Trump’s discussion of NATO, by contrast, omitted any reference to a Russian threat and focused exclusively on the threat posed by America’s deadbeat allies. “I would not allow member states to be delinquent in the payment while we guarantee their safety and are willing to fight wars for them,” he boasted. “We have made clear that countries that are immensely wealthy should reimburse the United States for the cost of defending them. This is a major departure from the past, but a fair and necessary one: necessary for our country, necessary for our taxpayer, necessary for our own thought process.” Unlike the National Security Strategy, Trump said nothing in his speech about America’s obligation under Article 5.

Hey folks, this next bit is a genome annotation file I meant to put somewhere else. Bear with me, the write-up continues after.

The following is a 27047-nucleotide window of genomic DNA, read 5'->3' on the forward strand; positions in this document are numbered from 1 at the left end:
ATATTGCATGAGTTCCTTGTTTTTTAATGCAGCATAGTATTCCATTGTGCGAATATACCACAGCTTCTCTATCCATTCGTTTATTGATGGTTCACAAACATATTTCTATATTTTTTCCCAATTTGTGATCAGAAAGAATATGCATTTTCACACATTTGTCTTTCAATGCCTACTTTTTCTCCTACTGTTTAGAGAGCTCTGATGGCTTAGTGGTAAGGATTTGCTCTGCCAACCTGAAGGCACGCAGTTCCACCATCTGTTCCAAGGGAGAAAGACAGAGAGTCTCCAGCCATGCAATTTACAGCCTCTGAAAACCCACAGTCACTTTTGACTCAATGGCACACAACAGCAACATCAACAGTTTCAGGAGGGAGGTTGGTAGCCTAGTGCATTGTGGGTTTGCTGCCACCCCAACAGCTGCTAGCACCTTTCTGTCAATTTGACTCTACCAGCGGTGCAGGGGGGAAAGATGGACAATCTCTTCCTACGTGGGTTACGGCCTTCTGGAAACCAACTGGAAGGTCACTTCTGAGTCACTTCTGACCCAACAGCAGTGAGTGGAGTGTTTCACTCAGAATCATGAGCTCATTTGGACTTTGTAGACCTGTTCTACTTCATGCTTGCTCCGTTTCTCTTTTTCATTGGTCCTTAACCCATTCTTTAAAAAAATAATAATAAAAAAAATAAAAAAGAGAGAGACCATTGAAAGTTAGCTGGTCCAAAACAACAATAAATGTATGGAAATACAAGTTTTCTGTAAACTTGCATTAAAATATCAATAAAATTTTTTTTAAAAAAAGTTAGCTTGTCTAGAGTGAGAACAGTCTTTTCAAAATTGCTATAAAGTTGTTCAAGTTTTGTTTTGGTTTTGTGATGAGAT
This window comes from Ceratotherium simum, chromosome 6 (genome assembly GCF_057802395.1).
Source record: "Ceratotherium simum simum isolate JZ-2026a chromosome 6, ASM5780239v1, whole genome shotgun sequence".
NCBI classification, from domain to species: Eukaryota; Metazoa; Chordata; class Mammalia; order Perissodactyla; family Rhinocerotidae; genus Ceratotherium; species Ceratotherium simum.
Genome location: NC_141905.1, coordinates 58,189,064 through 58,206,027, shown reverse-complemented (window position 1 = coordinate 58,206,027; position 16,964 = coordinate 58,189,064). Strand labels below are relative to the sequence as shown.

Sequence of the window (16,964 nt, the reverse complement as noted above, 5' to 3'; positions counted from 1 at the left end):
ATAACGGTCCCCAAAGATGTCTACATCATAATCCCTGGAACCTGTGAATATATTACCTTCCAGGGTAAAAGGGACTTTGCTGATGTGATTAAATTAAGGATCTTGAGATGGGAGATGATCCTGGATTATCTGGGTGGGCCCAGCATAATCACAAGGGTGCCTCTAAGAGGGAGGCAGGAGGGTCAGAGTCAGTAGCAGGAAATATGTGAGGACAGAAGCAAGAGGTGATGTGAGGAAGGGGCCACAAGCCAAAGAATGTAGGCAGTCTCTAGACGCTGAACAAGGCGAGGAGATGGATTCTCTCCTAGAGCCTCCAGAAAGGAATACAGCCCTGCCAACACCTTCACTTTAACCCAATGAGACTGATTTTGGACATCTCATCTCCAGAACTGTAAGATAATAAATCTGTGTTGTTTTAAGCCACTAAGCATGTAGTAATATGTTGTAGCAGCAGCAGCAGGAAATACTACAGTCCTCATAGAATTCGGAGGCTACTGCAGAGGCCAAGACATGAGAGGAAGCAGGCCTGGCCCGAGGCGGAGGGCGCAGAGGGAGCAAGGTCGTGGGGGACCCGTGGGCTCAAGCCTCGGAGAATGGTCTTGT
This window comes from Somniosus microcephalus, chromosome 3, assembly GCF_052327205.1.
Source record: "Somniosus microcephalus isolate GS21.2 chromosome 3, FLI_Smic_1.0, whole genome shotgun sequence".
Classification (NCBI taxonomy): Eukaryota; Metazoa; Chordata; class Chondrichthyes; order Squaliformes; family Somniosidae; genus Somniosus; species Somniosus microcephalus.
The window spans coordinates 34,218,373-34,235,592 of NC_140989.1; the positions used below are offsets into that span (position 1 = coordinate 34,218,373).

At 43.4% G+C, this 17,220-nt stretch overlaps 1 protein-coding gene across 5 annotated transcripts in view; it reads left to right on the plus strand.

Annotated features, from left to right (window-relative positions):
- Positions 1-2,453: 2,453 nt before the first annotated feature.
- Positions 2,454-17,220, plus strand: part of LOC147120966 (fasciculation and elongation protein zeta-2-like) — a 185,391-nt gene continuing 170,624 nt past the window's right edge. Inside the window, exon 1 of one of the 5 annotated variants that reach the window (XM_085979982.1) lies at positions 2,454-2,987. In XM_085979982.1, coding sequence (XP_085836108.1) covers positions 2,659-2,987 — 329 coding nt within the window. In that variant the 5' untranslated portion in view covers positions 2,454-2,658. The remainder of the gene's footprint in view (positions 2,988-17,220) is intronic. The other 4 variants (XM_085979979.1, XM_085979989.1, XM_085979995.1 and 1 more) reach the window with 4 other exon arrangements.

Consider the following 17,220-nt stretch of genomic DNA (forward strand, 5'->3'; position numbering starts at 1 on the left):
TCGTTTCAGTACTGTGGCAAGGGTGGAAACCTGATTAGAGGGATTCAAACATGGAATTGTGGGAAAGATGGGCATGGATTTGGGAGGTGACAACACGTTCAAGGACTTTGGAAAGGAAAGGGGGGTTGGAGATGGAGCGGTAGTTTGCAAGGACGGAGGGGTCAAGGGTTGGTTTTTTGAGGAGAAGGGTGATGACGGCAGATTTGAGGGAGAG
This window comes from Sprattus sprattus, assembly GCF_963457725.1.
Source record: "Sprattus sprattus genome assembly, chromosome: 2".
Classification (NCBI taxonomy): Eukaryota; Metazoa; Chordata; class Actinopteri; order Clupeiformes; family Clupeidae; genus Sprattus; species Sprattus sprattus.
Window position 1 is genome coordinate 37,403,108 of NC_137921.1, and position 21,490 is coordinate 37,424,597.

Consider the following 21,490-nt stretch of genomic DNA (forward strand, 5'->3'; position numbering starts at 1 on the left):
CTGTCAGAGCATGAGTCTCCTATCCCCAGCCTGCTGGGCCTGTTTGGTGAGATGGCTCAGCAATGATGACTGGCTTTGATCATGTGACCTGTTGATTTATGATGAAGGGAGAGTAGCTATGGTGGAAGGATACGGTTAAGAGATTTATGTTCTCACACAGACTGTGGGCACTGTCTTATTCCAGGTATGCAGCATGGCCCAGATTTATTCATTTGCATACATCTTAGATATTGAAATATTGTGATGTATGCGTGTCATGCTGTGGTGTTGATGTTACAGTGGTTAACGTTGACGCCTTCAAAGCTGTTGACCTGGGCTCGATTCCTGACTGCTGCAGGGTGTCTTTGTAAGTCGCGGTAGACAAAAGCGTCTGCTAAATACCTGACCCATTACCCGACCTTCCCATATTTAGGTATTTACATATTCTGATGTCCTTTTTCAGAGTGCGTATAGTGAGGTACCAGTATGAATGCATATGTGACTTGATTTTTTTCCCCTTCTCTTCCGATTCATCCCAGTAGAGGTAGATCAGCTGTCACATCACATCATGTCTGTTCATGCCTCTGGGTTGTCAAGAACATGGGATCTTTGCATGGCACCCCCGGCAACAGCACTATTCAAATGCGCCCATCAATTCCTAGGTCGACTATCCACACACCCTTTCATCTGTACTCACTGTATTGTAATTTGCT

Later, Trump did acknowledge that, “We also face rival powers, Russia and China, that seek to challenge American influence, values, and wealth.” But he then declared that, “We will attempt to build a great partnership” with them—hardly the language of someone girding for a new cold war. And he cited America’s assistance in foiling a terrorist attack in St. Petersburg as an example of how that partnership might work.
Rather than showcasing his National Security Strategy’s central theme, Trump’s speech buried it. National-Security Adviser H.R. McMaster may want Trump to rally the free world against the tyrants in Moscow and Beijing, but Trump likes strongmen and he likes flattery, and thus, he likes Vladimir Putin and Xi Jinping.